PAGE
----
Why did you choose to leave the games industry when you did? I know it’s maybe not permanent, but why, at least, take a break?
JR: Well, there are a lot of reasons. One of the biggest reasons is that, again. Going back to my friends who are directors: they work their tails off at directing. But at the end of a movie they say “I’d love to do that next film. I can start in two or three months”, and they take two or three months and kind of regain their creative energy, regain their brainpower. They spend a little time.
You don’t do that in the games industry. There’s always a Christmas coming up, unfortunately. I would love to have Christmas every two years. Saint Nick won’t do it, we asked him. Wouldn’t do it for the game companies. Toy companies, you know, their lobby was against that. And you’re always behind schedule. Huge teams. Usually you’ve started your next project as you’re ending your current project.
I needed a break. And it was good for me to step back and look at other mediums. Got excited about comics, loved movies again, played on the internet, ended up starting an internet company as you know, flektor.com.
So I just looked at a lot of other mediums. I’ve certainly thought about getting back into games after a short break, and I got caught up in the internet site, love doing that, got caught up in the comic book, love doing that. Would love to get back into games. You know, I’m a gamer heart. That’s what I’ve done my entire life, give or take the last two years.
But I still have things going on in the games industry here or there. I really like casual games. I think that’s a great expansion of the game industry. I’ve been working a little bit with the Oberon guys, which is one of the bigger casual game [developers].
I didn’t know that.
JR: Just kind of talking to them, advising them, kind of paying attention to that. So, I’m doing stuff in games. And I would love to get back into it at some time. But the vacation was needed. And if I go back into games, I feel like I’d make better games, because I’ve had time to look at the rest of the world, and rest.
Well, you’ve also been able to dabble in some other… well, “dabble” is too light of a word. But, you’ve been able to try your hand at other media at well, which could, I would imagine, have a good effect on your creativity.
JR: Absolutely. I’ve never thought so much about story, character relationships, things like that before, because it just wasn’t necessary in games. So to go back into a game at this point, with that background, would be really helpful for me, because I would do the work, regardless of whether it showed up in the game or not, and I think it would help the property and help the game that I make.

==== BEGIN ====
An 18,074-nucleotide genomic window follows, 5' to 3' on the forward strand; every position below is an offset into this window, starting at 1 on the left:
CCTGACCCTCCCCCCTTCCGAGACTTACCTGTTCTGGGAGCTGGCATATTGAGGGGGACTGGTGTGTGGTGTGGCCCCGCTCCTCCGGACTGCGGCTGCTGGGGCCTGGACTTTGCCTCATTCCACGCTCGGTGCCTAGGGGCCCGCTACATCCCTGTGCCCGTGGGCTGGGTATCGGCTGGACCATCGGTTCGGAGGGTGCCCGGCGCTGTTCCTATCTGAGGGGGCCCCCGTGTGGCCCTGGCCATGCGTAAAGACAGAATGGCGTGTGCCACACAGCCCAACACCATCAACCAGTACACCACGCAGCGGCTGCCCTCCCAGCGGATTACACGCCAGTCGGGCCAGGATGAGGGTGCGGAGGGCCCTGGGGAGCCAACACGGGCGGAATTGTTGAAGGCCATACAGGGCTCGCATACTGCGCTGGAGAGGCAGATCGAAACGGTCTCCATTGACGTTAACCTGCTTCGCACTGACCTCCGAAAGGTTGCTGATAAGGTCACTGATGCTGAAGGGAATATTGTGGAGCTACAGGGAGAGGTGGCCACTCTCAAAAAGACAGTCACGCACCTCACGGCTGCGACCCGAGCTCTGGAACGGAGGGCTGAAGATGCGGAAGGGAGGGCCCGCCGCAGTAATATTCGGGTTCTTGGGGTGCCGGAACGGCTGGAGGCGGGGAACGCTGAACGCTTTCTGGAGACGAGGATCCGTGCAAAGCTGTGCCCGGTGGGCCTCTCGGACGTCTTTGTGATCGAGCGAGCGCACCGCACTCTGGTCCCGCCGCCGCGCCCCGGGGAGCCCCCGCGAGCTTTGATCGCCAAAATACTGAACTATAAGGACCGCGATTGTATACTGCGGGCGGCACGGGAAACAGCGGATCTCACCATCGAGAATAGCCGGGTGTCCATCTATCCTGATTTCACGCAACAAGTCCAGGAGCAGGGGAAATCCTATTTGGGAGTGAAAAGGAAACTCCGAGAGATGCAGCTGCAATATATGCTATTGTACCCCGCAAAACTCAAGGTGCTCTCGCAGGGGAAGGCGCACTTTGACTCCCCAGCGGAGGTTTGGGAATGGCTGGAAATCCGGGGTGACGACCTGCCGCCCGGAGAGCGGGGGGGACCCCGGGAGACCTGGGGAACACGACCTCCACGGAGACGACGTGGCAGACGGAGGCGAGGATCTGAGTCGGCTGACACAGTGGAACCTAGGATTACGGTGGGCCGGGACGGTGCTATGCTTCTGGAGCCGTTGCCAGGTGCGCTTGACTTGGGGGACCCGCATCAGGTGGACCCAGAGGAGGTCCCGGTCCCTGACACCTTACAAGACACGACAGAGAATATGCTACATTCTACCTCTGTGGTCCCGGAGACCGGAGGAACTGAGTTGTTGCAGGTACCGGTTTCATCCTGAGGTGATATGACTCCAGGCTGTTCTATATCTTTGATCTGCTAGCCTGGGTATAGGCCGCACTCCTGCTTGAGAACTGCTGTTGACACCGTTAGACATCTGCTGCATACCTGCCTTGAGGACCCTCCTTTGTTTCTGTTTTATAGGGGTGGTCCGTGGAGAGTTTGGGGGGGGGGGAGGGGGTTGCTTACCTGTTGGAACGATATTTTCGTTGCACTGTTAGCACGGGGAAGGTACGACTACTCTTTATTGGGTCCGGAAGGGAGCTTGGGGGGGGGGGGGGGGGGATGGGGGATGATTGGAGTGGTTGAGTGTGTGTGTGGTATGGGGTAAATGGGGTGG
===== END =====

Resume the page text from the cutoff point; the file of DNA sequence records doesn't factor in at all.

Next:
And I’ll think I’ll stay doing comics. I really like the writing. You know, there are certain aspects of not having to worry about the interactivity that are good. And I would like to continue to do both.
Yeah, you can really direct the reader through a story that way, because they can’t just spend the whole time making the character crouch in front of a toilet.
JR: Correct. There’s no bugs in comics, which is nice. It’s the first time I’ve done something where it won’t crash halfway through the comic. And that’s nice.
Typos, though. You’ve got typos. Closest thing.
JR: There are typos. And actually, there is one logical inconsistency in the book that I did find already. So nothing’s perfect. None of my games are perfect, none of my comics will ever be perfect. But yeah, it’s nice to be able to take the character exactly where you want, show the angle you want, without regard to whether or not someone would be able to control the character in that scene.
Now that you’ve done these other things, and they’ve been lucrative for you, do you think you would be able to be in a stage, when you got back in to games, where you could just wait until a game was “done” to put it out?
JR: To put the game out?
What I mean is, if you were back into games, are you now in a position where you can be like, “alright, we’re gonna work on this game until it’s done. We’re not necessarily gonna worry about Christmas. We’re just gonna make this game, until it’s the game that it needs to be.”
JR: Well, I don’t want to give the impression that Christmas was a negative, necessarily. We did the games that could be done in the amount of time they could be done. And I’m sure there’s a game that could take 20 years that would be greater than all other games ever made.
But from a practical level, that doesn’t make sense. I’ve always believed that when you’re making entertainment, you need to keep in mind who’s gonna see it, when they’re gonna see it. Movies are made that way: are you a summer release? Are you a winter release? I think the problem I had was that, after hitting Christmas, I never had a break to get my mind to rest.
But I don’t have a problem with deadlines. I have a problem with deadlines, followed by additional deadlines, followed by additional deadlines. And Sony was very good as a publisher about letting us do the game we needed to do.